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Privatize the Post Office? Here's Another Idea

Schemes to privatize the U.S. Postal Service are being debated anew as coronavirus lockdowns drive mail volume down. But there’s an equally radical alternative.
A mail carrier makes her rounds in San Francisco in April. Like other front-line workers, postal employees face an elevated risk of coronavirus exposure.
A mail carrier makes her rounds in San Francisco in April. Like other front-line workers, postal employees face an elevated risk of coronavirus exposure.David Paul Morris/Bloomberg

At this very moment, U.S. Postal Service carriers are delivering masks and respirators to the front lines in the battle against the coronavirus pandemic. They are moving test kits to labs and prescription medication to seniors. Mail carriers are handing off safe ballots for upcoming elections in Georgia, Maryland, Pennsylvania, and other states. Postal workers are ferrying millions of notices and questionnaires for the 2020 census count, an urgent yet thankless task assigned to the Postal Service. And as soon as the president gets around to attaching his John Hancock to print stimulus checks, the Postal Service will deliver tens of millions of those, too.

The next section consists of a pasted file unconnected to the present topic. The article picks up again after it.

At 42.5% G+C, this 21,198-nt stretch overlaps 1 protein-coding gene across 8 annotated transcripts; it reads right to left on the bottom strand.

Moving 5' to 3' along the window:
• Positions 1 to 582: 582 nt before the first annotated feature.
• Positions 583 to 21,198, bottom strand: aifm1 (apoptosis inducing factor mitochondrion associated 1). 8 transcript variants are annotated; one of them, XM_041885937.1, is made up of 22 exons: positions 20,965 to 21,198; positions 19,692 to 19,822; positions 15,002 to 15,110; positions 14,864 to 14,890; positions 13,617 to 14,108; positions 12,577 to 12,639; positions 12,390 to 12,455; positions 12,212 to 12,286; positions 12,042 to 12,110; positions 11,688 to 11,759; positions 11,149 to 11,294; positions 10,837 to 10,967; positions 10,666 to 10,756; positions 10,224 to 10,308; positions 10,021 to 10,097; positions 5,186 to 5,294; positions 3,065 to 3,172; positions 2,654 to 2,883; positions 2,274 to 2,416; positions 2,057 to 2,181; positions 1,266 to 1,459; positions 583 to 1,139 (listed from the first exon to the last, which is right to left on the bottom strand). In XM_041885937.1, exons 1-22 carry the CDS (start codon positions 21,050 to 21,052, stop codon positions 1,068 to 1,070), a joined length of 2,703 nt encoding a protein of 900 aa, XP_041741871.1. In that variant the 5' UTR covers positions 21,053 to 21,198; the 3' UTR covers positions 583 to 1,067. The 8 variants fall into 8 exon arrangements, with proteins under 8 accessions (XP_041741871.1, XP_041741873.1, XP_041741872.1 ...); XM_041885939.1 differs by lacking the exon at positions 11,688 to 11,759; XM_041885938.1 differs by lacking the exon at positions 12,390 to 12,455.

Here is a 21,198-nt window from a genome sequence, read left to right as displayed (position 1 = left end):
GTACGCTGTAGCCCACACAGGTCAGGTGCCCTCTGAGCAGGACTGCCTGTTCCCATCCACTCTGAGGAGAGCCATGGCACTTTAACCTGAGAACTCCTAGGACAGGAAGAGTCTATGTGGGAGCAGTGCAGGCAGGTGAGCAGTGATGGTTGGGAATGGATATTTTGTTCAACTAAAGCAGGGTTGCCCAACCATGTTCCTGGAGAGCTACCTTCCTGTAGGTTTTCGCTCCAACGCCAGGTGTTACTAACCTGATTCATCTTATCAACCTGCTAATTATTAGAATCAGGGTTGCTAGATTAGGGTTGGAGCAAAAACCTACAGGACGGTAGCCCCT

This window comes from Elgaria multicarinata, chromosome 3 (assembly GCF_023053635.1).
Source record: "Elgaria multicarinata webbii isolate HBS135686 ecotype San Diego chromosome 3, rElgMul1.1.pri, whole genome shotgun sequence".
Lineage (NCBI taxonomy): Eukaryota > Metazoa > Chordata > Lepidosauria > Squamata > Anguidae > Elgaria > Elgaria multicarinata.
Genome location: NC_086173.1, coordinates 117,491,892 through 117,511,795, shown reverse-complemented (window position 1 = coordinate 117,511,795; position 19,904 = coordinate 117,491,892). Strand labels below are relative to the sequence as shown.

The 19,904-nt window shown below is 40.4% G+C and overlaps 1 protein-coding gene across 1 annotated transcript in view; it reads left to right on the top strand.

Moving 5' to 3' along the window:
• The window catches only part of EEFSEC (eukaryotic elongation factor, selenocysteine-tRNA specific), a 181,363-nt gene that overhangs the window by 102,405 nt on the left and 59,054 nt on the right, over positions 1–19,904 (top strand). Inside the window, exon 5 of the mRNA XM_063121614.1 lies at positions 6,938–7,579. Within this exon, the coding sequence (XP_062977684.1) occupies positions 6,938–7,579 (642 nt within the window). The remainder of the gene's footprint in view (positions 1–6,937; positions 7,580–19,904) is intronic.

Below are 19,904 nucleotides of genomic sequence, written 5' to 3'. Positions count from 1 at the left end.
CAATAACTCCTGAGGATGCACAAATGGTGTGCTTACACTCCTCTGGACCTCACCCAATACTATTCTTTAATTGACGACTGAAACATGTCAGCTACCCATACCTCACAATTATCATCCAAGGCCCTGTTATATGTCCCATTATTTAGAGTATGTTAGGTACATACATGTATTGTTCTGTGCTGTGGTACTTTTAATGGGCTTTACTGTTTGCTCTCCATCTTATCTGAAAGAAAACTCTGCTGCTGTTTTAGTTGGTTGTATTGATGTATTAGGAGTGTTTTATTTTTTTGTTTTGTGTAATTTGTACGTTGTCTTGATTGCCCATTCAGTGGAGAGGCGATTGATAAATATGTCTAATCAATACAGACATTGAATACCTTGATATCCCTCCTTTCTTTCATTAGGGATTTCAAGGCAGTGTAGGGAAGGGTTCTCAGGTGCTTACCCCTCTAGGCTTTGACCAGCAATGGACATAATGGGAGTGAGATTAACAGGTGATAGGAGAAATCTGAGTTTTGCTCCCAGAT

In the nation’s pandemic response, USPS workers are essential. This isn’t their first rodeo — Postmaster General Benjamin Franklin used his then-nascent office to support communications between American revolutionaries in 1775. But the pandemic is taking a toll on their ranks. Nearly 500 have tested positive for Covid-19, with hundreds more presumed infected; 19 workers at USPS have died.